Michael Jordan Biography (1963-)

Michael Jordan1Professional player, Olympic athlete, , . Born on February 17, 1963, in Brooklyn, New York. Considered one of the best basketball players ever, dominated the sport from the mid-1980s to the late 1990s. He led the Chicago Bulls to six national championships as well as earned the National Basketball Association’s (NBA) Most Valuable Player Award five times.

Growing up in Wilmington, North Carolina, Jordan developed a competitive edge at an early age. He wanted to win every game he played. As his father James later noted, “What he does have is a competition problem. He was born with that…The person he tries to outdo most of the time is himself.”

Jordan enrolled at the University of North Carolina at Chapel Hill in 1981 and soon became an important member of the school’s basketball team. His team won the NCAA Division I championships in 1982 with Jordan scoring the final basket needed to defeat Georgetown University. He was also singled out as the NCAA College Player of the Year in 1983 and in 1984. During the summer of 1984, Jordan made his first appearance in the Olympics as a member of the U.S. basketball team, which won the gold at the games held in Los Angeles. Later Jordan helped the United States bring home the gold at the 1992 Olympic Games in Barcelona, Spain.

Jordan left college after his junior year to join the NBA. Drafted by the Chicago Bulls, he soon proved himself on the court. He helped the team make it to the playoffs and scored an average of 28.2 points per game that season. For his efforts, Jordan received the NBA Rookie of the Year Award and was selected for the All-Star Game.

In 1985, he finished his bachelor’s degree in geography and continued to play basketball professionally. While his second season was marred by injury, Jordan was breaking new ground on the court during the 1986-1987 season. He became the first player since Wilt Chamberlin to score more than 3,000 points in a single season. The following season, Jordan received his first Most Valuable Player Award from NBA—an honor he would earn four more times in 1991, 1992, 1996, and 1998.

By the late 1980s, the Chicago Bulls was quickly becoming a force to be reckoned with, and Jordan was an instrumental part of the team’s success. The Bulls made it to the Eastern Conference Finals in 1990 and won their first NBA championship the following year by defeating the Los Angeles Lakers. A rising NBA superstar, Jordan became known for his power and agility on the court as well as for his leadership abilities. He eventually landed several endorsement deals with such companies as Nike, which further pushed him into the spotlight.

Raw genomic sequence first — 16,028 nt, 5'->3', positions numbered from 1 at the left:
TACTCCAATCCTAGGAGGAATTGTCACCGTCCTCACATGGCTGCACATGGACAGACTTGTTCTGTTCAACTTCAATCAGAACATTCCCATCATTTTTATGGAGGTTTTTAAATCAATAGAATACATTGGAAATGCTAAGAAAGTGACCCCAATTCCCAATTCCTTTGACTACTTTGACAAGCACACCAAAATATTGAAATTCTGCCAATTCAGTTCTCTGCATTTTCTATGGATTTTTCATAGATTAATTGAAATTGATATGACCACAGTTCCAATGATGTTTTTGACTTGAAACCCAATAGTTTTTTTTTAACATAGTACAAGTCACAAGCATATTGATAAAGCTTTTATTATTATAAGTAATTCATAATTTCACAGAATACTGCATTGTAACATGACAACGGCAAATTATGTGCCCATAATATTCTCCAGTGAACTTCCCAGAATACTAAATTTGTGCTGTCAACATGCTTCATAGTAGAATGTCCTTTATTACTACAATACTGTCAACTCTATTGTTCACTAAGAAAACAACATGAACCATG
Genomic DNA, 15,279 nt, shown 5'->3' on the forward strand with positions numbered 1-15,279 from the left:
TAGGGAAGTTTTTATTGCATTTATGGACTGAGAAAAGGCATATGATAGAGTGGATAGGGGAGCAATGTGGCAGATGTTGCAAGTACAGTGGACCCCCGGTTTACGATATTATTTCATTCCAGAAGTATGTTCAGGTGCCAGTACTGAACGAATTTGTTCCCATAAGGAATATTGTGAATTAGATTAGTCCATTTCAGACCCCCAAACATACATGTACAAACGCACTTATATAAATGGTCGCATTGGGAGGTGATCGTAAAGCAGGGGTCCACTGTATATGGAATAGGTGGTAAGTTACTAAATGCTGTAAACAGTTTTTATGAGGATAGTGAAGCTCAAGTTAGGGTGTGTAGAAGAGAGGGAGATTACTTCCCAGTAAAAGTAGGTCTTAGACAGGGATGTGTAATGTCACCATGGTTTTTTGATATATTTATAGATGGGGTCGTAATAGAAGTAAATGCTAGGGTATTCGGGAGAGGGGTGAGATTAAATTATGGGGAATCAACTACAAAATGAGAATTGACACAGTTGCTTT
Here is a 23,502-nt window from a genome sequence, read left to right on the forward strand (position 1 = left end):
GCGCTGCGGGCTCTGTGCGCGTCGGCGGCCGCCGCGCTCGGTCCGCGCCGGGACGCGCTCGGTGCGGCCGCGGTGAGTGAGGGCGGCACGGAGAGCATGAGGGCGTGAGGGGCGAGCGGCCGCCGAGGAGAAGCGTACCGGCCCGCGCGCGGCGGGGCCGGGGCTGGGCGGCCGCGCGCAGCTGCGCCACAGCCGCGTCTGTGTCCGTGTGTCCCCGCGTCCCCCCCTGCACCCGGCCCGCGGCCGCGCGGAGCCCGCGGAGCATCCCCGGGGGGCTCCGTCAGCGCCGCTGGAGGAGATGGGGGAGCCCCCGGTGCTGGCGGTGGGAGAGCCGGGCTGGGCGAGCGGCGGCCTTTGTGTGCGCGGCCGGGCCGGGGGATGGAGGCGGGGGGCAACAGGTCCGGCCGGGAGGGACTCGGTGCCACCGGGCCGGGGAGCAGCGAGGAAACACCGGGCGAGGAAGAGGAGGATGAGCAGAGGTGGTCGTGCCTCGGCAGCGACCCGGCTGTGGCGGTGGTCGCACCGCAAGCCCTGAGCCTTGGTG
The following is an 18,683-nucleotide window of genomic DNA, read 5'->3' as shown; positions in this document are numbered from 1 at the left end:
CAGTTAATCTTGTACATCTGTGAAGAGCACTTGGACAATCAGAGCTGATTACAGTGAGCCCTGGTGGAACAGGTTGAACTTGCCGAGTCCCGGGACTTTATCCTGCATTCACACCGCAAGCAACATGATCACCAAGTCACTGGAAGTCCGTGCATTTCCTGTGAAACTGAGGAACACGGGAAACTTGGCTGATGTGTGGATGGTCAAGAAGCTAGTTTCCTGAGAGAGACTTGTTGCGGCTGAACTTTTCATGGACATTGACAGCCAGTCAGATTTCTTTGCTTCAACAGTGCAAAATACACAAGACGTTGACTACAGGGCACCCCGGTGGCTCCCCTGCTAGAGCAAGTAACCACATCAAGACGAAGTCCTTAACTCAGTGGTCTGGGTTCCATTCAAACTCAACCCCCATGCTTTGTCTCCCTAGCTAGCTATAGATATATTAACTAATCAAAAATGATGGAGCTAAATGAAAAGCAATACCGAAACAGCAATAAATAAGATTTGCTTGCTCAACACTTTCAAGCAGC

In 1992, the Chicago Bulls beat the Portland Trail Blazers to win their second NBA championship title. The team took their third championship the following year, dominating in the basketball world. Jordan, however, had other things on his mind. He lost his father, James, to an act of violence after the end of the 1992-1993 season. Two teenagers shot James Jordan during an apparent robbery and were later convicted of the crime. In a move that shocked many, Michael Jordan decided to retire from basketball to pursue baseball. He played for a minor league team, the Birmingham Barons, as an outfielder for a year.

In March 1995, however, Jordan returned to the basketball court. He rejoined the Chicago Bulls and helped them win the championship against the Seattle Sonics. That same year, Jordan made a big splash in another arena—film—as the star of Space Jam (1996). The film mixed live action and animation and paired Jordan with cartoon legends Bugs Bunny and Daffy Duck on screen.

The next season Jordan came back even stronger, averaging 30.4 points per game. Starting all 82 games that season, he helped the team finish the regular season with 72 wins and clinch a win in the NBA Finals against the Utah Jazz. The two teams faced each other again for the championships in 1998, and Jordan helped the Bulls beat them for the second year in a row.

Retiring after the 1997-1998 season, Jordan did not stray from the sport for too long. He joined the Washington Wizards as a part owner and as president of basketball operations. In the fall of 2001, Jordan relinquished these roles to return the court once more. He played for the Wizards for two seasons before hanging up his jersey for good in 2003.

In 2006, Jordan bought a share of the Charlotte Bobcats and joined the team’s executive ranks as its managing member of basketball operations. He experienced some personal changes that same year, ending his 17-year marriage to his wife Juanita. The couple divorced in December 2006. They had three children together during the course of their marriage—Jeffrey, Marcus, and Jasmine.

The following year, Michael Jordan made news—this time as the father of an up-and-coming college basketball player. His eldest son, Jeffrey Jordan, made the team at the University of Illinois. Both Michael Jordan and his ex-wife Juanita have supported their son and tried to help him deal with playing in the shadow of a NBA legend. “He wants to be a basketball player, but he wants to do it on his own terms…The thing that we have tried to tell Jeff is that you set your own expectations. By no means in this world can you ever live up someone else’s expectations of who you are,” Michael Jordan said during an appearance on the Today show.

In April 2009, Jordan received one of basketball’s greatest honors: He was inducted into the Naismith Memorial Basketball Hall of Fame. Attending the induction ceremony was a bittersweet affair for Jordan because being at the event meant “your basketball career is completely over,” he explained.

Outside of his work with the Charlotte Bobcats, Jordan is also involved in a number of business ventures, including several restaurants. He currently resides in Highland Park, Illinois.

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